• Political Geography: Middle East, Israel, Palestine
  • Author: Gershon Hacohen
  • Publication Date: 04-2019
  • Content Type: Special Report
  • Institution: The Begin-Sadat Centre for Strategic Studies (BESA)
  • Abstract: This study explores the strategic-military implications of the establishment of a Palestinian state along the pre-June 1967 lines. Its central thesis is that the creation of such a state, on the heels of the IDF’s total withdrawal from the West Bank, will not only deprive Israel of defensible borders but will almost certainly lead to the advent of a terrorist entity like the one created in the Gaza Strip – at a stone’s throw from the Israeli heartland.
  • Topic: Security, Terrorism, Military Strategy, Self Determination, Occupation
  • Political Geography: Israel, Palestine, Gaza, West Bank
  • Author: Louis René Beres
  • Publication Date: 06-2019
  • Content Type: Special Report
  • Institution: The Begin-Sadat Centre for Strategic Studies (BESA)
  • Abstract: Israel’s presumptive nuclear deterrence posture depends upon several separate but intersecting factors. Most important, of course, are the country’s weapons, infrastructures, and missile defense capabilities. Less conspicuously urgent, but still important, are the principal defining structures of world politics. These include (as ever) the fundamentally anarchic system created after the 1648 Peace of Westphalia (“The State System”) and the more transient or temporary US-Russian rivalry. This essay casts attention on the latter set of factors, or “Cold War II.” Israel’s strategists should pay close attention to this critical expression of geopolitical “context.”
  • Topic: National Security, Nuclear Weapons, Infrastructure, Deterrence
  • Political Geography: Russia, Eurasia, Middle East, Israel, North America, United States of America
  • Author: Maxi Y. Blum
  • Publication Date: 11-2019
  • Content Type: Special Report
  • Institution: The Begin-Sadat Centre for Strategic Studies (BESA)
  • Abstract: For decades, western armies have been working on developing a land-combat vehicle that would address the changing nature of warfare — notably fighting in densely populated urban and rural terrains — and new operational threats like mines, side bombs, and short-range rockets for purposes of ambush. But attempts to circumvent the use of expensive heavy armor by harnessing advanced sensory-fire and mobility technologies to neutralize potential threats before their actualization has been far from successful, leaving ground forces vulnerable and exposed. Development of a new land-combat vehicle will thus necessitate a highly inventive engineering and technological approach that slashes costs and weight of protective armor without compromising its effectiveness.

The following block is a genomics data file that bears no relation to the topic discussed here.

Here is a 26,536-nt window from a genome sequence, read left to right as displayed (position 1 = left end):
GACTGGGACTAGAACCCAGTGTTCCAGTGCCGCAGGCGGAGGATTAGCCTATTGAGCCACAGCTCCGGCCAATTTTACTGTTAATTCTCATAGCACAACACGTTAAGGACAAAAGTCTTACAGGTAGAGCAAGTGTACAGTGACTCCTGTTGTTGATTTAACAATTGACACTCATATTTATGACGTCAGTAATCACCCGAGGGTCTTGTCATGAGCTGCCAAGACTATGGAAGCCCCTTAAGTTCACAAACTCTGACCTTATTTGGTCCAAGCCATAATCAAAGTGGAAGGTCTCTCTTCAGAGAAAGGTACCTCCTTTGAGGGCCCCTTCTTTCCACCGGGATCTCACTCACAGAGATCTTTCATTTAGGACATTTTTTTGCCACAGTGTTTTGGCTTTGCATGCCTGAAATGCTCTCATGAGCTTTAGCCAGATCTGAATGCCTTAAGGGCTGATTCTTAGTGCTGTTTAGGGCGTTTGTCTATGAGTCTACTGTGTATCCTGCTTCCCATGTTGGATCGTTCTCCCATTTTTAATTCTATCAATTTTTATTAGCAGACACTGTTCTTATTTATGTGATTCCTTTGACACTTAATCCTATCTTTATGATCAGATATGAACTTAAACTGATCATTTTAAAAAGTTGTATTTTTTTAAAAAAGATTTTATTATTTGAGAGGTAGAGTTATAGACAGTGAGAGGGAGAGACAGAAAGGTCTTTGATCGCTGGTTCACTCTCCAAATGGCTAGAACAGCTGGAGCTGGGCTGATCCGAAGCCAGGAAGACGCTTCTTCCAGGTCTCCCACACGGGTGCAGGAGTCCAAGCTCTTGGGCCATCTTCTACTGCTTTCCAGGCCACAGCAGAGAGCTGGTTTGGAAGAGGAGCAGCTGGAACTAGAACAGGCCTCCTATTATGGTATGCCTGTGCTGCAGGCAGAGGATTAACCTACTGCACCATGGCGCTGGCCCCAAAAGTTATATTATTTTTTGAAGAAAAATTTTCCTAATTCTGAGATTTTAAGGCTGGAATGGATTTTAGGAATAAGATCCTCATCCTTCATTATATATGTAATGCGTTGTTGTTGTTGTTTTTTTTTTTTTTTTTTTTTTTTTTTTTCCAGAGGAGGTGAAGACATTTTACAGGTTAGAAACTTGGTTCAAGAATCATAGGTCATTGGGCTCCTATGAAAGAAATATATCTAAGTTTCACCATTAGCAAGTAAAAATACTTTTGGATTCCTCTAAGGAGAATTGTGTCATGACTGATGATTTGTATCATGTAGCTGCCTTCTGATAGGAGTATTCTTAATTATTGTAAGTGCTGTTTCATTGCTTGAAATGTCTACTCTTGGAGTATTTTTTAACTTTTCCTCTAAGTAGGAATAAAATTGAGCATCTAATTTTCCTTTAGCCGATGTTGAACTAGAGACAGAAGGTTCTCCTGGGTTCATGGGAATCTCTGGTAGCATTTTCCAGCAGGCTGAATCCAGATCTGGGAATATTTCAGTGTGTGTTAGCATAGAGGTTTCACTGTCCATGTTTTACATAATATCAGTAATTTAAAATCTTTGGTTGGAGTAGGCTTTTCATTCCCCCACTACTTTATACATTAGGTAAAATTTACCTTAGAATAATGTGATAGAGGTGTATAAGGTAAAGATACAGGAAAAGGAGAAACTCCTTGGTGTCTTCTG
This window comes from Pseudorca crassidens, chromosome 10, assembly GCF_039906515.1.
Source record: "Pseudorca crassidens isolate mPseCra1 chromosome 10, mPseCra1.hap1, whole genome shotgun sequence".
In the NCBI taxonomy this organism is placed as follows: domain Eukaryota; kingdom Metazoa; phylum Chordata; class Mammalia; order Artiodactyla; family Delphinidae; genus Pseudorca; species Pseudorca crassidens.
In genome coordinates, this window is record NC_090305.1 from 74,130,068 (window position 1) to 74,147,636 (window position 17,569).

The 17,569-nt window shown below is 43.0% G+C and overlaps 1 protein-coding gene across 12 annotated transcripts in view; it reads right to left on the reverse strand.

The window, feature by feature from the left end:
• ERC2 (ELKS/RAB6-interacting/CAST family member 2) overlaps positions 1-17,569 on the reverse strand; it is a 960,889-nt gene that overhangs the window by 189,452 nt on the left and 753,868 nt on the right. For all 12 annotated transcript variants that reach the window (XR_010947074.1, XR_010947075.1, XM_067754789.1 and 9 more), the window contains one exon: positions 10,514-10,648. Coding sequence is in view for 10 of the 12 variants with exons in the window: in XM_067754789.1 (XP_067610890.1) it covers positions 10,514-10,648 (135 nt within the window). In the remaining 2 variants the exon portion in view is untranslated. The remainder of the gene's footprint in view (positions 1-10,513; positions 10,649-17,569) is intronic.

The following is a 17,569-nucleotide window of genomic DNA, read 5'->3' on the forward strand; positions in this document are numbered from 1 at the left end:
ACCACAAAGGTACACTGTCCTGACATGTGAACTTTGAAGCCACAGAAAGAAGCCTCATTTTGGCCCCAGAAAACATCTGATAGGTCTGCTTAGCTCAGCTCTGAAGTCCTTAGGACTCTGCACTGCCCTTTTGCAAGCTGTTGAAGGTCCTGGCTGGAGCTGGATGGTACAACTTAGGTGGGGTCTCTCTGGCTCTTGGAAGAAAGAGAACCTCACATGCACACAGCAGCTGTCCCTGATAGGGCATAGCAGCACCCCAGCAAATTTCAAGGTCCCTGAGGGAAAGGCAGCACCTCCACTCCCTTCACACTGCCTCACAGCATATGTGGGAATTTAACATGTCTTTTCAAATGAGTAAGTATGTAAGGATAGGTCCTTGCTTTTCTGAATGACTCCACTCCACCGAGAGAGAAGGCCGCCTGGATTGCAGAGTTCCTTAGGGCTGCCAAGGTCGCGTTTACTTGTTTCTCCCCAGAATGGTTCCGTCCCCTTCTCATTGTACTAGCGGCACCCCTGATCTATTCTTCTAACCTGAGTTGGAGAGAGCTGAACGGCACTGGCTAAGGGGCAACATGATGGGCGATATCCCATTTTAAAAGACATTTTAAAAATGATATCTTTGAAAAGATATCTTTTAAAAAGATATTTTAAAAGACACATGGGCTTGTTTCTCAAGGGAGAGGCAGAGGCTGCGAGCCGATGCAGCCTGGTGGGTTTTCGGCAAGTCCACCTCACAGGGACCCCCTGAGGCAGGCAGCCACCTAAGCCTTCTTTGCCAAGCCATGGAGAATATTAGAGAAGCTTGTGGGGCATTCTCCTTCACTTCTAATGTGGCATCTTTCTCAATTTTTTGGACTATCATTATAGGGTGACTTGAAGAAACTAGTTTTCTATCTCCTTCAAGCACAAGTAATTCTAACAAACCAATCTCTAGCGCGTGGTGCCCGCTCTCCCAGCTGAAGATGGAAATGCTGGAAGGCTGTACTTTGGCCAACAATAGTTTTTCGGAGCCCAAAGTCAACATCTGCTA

• Topic: Science and Technology, Military Affairs, Weapons
  • Political Geography: Israel, Global Focus
  • Author: Amnon Cavari, Elan Nyer
  • Publication Date: 06-2016
  • Content Type: Special Report
  • Institution: The Begin-Sadat Centre for Strategic Studies (BESA)
  • Abstract: American political leaders have supported the “special relationship” between the US and Israel since the earliest days of Israel’s existence. Support for Israel is invariably invoked during presidential campaigns and in party platforms. During their terms in office, US presidents regularly address issues relating to Israel and assert their commitment to Israel’s security.
  • Topic: International Cooperation, International Security, International Affairs
  • Political Geography: America, Israel
  • Author: C S Samuel Rajiv
  • Publication Date: 05-2016
  • Content Type: Special Report
  • Institution: The Begin-Sadat Centre for Strategic Studies (BESA)
  • Abstract: This study examines Indian governmental responses to the three major Israeli military interventions in the Gaza Strip over the past decade. It reviews the unprecedented parliamentary debate that took place in India during Operation Protective Edge, when the government sidestepped opposition demands for a resolution critical of Israel. It also assesses the Modi government’s intention to inject new dynamism into the India-Israel relationship.
  • Topic: International Security, International Affairs
  • Political Geography: India, Israel